First Advisor

Gerald D. Guthrie

Term of Graduation

Fall 1993

Date of Publication


Document Type


Degree Name

Master of Science (M.S.) in Psychology






Sports -- Psychological aspects, Professional sports



Physical Description

1 online resource resource (ii, v, 47 pages)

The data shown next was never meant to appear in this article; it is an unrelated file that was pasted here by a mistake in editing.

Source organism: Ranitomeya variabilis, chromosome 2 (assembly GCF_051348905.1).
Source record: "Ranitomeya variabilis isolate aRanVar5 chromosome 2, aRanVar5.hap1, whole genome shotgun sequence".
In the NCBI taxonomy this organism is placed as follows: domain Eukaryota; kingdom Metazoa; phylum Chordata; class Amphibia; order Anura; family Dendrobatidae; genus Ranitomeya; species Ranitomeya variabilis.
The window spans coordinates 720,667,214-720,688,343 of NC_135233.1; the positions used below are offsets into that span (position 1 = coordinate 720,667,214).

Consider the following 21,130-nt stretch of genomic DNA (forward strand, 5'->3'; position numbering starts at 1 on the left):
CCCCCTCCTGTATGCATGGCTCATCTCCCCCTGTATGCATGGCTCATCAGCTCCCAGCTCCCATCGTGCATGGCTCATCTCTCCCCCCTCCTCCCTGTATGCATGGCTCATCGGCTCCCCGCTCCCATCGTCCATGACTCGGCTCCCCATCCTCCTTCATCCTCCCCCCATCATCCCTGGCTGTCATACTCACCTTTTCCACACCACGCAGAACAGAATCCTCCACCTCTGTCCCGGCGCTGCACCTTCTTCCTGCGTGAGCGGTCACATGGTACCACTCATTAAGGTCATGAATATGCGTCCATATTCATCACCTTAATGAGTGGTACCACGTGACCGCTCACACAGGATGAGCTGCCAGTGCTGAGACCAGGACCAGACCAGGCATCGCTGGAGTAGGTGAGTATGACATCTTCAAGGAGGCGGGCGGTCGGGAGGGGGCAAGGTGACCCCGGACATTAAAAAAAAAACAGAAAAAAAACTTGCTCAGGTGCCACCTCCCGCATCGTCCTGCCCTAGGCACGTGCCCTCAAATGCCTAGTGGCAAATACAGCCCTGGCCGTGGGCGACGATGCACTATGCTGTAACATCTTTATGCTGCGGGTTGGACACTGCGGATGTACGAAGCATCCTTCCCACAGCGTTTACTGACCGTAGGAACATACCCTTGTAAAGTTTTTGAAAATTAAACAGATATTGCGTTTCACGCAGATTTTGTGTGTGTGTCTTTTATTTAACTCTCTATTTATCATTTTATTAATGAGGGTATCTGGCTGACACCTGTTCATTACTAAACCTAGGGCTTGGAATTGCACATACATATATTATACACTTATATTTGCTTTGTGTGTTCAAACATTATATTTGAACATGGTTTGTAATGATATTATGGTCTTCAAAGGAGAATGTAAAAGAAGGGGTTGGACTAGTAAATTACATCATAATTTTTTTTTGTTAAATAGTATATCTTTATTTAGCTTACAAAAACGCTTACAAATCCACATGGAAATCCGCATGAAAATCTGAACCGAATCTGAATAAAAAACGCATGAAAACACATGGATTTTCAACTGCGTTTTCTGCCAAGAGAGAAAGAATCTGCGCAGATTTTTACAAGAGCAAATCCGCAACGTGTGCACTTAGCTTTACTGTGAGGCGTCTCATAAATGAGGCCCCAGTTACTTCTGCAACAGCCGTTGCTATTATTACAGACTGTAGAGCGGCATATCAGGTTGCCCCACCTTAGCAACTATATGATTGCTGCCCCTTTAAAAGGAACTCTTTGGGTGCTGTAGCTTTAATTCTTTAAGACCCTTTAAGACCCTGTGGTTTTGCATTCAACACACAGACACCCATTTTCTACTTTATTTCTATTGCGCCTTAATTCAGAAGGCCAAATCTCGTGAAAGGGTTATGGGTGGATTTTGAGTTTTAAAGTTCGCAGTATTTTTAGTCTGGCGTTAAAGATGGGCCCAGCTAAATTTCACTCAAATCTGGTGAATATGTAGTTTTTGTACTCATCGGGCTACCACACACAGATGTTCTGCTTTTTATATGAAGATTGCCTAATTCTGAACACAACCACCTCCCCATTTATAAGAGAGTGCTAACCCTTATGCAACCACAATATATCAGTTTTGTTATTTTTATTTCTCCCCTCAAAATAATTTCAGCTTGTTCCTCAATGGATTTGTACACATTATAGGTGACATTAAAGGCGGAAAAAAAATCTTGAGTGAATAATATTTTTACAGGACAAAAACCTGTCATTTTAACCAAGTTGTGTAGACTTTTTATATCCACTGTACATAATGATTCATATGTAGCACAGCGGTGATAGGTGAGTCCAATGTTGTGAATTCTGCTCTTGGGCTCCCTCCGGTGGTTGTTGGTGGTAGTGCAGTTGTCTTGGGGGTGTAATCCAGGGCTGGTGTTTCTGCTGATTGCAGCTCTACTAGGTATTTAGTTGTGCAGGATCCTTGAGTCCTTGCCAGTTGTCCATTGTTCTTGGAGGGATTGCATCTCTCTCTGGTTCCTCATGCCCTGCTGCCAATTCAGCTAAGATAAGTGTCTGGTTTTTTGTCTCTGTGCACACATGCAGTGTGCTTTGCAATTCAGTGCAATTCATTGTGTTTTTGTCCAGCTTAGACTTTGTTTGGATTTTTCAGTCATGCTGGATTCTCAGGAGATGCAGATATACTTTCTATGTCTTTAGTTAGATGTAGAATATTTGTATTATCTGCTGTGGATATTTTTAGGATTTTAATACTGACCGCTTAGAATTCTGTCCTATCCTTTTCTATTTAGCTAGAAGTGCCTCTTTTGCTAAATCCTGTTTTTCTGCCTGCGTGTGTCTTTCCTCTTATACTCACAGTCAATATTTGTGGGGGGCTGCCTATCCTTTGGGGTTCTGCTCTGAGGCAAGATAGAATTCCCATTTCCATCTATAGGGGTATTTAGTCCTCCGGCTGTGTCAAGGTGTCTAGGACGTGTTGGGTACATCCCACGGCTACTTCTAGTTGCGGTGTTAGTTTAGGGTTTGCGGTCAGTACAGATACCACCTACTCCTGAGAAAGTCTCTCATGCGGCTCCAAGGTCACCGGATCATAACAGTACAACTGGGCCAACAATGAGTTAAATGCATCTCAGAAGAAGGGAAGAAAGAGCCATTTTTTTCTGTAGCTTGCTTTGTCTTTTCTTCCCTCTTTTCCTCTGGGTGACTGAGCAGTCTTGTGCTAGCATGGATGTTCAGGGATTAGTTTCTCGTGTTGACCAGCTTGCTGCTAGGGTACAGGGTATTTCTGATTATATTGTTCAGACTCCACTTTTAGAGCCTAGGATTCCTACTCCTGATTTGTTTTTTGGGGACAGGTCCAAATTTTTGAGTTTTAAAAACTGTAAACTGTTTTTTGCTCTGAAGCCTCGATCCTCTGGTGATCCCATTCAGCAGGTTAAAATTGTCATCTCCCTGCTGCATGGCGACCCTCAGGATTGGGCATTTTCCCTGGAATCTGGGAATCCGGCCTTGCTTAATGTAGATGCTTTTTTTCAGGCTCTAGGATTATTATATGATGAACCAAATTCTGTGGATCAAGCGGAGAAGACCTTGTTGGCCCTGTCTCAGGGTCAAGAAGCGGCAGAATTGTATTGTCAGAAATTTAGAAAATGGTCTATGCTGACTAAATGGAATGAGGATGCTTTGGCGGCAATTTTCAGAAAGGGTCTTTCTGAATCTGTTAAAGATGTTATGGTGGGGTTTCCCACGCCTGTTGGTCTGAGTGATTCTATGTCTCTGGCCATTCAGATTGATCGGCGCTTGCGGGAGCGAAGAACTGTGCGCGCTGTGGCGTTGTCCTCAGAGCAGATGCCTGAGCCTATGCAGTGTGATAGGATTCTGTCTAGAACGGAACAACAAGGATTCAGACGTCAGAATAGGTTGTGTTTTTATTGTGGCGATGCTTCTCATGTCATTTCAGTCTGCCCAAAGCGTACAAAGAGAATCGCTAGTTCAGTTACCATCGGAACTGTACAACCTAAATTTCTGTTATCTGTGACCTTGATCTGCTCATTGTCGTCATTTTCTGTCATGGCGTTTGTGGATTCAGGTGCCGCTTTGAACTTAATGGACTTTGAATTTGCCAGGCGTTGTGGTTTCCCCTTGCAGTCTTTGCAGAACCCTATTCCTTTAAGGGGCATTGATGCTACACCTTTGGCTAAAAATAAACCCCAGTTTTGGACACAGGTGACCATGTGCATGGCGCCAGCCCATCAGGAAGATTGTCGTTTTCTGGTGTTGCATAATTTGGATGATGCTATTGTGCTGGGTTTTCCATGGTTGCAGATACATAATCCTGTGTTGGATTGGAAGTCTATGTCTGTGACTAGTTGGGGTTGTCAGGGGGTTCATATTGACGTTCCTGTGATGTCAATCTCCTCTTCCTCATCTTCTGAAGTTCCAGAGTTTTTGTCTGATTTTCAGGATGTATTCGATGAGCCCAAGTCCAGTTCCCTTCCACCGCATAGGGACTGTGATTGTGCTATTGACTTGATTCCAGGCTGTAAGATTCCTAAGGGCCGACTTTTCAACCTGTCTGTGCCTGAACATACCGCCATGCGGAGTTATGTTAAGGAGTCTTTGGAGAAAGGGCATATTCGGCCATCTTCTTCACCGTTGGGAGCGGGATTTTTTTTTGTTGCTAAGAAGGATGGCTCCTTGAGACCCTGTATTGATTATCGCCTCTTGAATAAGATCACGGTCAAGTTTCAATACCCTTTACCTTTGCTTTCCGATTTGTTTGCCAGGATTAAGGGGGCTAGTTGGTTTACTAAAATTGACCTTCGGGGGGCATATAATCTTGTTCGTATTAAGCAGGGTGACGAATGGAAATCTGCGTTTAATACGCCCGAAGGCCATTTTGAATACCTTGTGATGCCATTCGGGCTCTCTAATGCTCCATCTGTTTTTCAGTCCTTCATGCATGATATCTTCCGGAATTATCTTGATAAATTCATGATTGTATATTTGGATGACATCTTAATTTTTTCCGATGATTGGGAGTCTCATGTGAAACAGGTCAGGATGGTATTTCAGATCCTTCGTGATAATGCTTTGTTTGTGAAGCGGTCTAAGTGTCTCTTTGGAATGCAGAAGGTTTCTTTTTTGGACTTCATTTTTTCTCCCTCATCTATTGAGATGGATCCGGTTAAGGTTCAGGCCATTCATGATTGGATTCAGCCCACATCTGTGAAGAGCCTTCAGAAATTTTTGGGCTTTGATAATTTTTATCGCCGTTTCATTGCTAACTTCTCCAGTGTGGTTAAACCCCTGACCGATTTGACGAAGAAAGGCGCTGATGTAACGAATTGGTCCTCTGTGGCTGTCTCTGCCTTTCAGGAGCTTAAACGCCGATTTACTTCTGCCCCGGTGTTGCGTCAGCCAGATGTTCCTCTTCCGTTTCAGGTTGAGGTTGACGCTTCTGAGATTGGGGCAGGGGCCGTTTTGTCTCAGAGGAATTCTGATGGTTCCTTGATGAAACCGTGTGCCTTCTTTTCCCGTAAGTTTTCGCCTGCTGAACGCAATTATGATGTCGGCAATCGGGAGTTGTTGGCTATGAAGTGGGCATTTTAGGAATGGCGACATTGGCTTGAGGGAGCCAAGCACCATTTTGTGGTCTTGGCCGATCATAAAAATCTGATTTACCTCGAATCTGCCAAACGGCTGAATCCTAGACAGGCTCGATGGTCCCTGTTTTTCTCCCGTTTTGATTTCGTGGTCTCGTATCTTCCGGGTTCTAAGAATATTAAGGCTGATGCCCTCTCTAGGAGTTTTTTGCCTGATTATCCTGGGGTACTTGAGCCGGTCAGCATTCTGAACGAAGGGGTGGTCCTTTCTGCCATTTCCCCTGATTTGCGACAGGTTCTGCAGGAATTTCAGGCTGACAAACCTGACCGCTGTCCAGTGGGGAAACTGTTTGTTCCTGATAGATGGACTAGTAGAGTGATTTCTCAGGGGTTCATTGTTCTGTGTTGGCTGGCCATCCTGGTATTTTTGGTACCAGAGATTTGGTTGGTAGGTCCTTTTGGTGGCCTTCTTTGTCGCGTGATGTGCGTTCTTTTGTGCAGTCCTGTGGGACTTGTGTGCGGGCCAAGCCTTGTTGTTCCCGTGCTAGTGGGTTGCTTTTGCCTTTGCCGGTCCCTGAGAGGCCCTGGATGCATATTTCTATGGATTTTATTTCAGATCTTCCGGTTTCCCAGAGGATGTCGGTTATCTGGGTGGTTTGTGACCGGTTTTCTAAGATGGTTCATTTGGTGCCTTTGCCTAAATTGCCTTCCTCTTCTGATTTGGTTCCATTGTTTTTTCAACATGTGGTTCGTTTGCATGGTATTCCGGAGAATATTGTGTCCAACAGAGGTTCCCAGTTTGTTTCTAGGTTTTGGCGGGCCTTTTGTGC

This study examined the applicability of the Sport Commitment Model for a group of elite, professional athletes. The model proposes that an athlete's commitment will increase as sport enjoyment, personal investments, social constraints, and involvement opportunities increase and will decrease with an increase in involvement opportunities. The influence of identification as an athlete, a determinant of commitment not included in the original model, was also examined. One hundred and eighty three professional football players from the Canadian Football League (CFL) (n = 121) and National Football League (NFL) (n = 69) participated in the study. Each subject completed a modified version of the original questionnaire developed to test the constructs in the Sport Commitment Model (Scanlan, Simons, Carpenter, Schmidt, & Keeler, 1993) during a team meeting. Internal consistency reliabilities for the final items in all seven scales were acceptable. Confirmatory factor analysis indicated marginal overall fit (AGFI = 0.757) demonstrating good construct validity and discriminant validity for each scale. Zero-order correlations between commitment and its predictor constructs were significant and in the hypothesized direction for all predictor constructs except social constraints. The correlation between commitment and social constraints was negative and nonsignificant. The simultaneous regression analysis results found the predictor constructs accounted for 38% of the variance in commitment. Identification uniquely accounted for the most variance followed by enjoyment, involvement alternatives, and involvement opportunities. Only personal investments and social constraints did not contribute a significant amount of unique variance to sport commitment. The importance and meaning of the relationships between commitment and its determinants for professional athletes are discussed, as well as directions for future research.


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